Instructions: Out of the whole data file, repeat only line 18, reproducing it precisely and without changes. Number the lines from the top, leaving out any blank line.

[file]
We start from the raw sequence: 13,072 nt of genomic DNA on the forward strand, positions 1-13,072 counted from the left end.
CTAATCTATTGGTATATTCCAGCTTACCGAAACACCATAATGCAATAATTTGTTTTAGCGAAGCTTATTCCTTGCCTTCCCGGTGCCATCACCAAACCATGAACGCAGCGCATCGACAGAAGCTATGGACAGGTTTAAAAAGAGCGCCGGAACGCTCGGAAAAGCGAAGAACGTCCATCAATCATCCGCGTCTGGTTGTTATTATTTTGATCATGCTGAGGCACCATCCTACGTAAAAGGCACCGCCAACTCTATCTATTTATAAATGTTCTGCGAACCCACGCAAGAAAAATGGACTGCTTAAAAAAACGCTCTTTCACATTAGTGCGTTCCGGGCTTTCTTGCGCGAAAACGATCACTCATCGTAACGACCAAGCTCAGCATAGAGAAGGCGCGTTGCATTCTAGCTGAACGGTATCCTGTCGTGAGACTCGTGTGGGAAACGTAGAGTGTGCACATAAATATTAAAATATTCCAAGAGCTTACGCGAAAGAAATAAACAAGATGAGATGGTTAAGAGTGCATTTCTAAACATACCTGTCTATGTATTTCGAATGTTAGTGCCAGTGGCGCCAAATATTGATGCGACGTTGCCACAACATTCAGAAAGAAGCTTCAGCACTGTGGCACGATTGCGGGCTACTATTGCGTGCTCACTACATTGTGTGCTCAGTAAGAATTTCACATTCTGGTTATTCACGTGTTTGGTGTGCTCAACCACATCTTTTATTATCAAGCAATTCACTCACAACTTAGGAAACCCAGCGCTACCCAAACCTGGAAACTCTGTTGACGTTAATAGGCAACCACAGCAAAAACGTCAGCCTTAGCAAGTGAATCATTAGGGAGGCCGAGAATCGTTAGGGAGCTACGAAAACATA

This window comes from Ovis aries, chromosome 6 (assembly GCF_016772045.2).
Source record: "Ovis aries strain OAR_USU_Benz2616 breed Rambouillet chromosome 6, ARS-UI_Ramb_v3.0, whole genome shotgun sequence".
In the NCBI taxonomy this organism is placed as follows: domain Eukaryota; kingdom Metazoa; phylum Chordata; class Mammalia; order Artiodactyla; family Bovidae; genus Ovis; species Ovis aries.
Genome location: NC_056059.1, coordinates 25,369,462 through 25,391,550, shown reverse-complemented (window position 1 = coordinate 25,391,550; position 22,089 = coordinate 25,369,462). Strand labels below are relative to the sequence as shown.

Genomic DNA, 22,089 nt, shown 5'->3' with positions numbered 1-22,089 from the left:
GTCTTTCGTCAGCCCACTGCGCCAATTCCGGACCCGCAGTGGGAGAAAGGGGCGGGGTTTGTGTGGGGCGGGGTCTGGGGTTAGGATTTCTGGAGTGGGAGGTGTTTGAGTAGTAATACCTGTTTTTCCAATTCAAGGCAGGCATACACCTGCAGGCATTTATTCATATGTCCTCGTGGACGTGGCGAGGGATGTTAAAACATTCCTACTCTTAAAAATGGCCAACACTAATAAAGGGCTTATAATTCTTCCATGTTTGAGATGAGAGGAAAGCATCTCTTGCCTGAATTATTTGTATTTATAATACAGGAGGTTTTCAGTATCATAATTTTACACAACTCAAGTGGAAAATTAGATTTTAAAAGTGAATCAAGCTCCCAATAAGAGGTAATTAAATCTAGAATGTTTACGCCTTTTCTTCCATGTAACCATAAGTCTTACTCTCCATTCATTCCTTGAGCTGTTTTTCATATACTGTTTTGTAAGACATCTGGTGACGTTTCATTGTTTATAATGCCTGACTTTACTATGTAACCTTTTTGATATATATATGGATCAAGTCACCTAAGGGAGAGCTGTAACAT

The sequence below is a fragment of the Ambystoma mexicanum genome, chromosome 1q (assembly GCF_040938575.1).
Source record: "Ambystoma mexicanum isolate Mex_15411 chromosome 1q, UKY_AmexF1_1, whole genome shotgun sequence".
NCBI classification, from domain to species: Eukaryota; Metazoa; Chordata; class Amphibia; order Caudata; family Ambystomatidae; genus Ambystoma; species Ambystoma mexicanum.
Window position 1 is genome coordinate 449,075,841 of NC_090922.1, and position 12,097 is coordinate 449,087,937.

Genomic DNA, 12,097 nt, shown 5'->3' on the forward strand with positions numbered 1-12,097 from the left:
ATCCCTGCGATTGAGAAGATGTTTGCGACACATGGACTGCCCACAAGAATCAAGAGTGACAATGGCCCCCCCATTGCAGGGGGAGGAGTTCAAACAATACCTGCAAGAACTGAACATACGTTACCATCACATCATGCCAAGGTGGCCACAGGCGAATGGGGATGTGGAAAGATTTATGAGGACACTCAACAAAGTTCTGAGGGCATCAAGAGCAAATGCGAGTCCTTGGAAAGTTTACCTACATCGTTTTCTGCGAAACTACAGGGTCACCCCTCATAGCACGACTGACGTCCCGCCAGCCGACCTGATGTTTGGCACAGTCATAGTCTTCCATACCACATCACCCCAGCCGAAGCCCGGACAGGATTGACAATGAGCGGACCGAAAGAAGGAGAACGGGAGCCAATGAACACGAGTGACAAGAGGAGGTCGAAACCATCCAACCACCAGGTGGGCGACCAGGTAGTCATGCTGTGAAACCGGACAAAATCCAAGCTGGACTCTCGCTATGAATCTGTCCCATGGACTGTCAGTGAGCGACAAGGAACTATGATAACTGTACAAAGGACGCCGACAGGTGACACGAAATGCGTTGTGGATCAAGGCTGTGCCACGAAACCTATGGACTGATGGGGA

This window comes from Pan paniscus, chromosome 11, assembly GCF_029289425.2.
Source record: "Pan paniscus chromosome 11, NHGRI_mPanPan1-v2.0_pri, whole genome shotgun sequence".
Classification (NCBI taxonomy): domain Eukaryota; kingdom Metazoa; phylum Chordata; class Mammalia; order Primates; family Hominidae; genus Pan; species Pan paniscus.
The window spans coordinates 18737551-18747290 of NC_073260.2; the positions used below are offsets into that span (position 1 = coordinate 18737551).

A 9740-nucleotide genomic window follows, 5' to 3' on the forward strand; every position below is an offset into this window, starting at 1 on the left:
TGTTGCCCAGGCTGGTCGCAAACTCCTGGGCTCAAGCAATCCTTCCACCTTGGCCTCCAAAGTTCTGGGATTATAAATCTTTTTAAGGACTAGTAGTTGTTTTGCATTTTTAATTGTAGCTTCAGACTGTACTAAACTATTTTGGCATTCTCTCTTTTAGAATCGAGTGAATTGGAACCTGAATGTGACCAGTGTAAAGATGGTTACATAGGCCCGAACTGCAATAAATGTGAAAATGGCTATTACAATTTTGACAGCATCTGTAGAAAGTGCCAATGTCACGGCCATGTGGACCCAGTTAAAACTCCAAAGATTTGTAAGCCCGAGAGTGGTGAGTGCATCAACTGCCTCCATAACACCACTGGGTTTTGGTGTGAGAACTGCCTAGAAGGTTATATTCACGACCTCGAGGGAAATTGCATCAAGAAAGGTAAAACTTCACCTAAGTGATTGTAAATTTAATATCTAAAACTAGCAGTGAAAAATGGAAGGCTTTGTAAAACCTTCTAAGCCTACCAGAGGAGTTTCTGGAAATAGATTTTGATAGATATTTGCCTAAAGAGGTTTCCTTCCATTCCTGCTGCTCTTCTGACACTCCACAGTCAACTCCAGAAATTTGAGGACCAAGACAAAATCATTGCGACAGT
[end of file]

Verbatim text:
The window spans coordinates 18737551-18747290 of NC_073260.2; the positions used below are offsets into that span (position 1 = coordinate 18737551).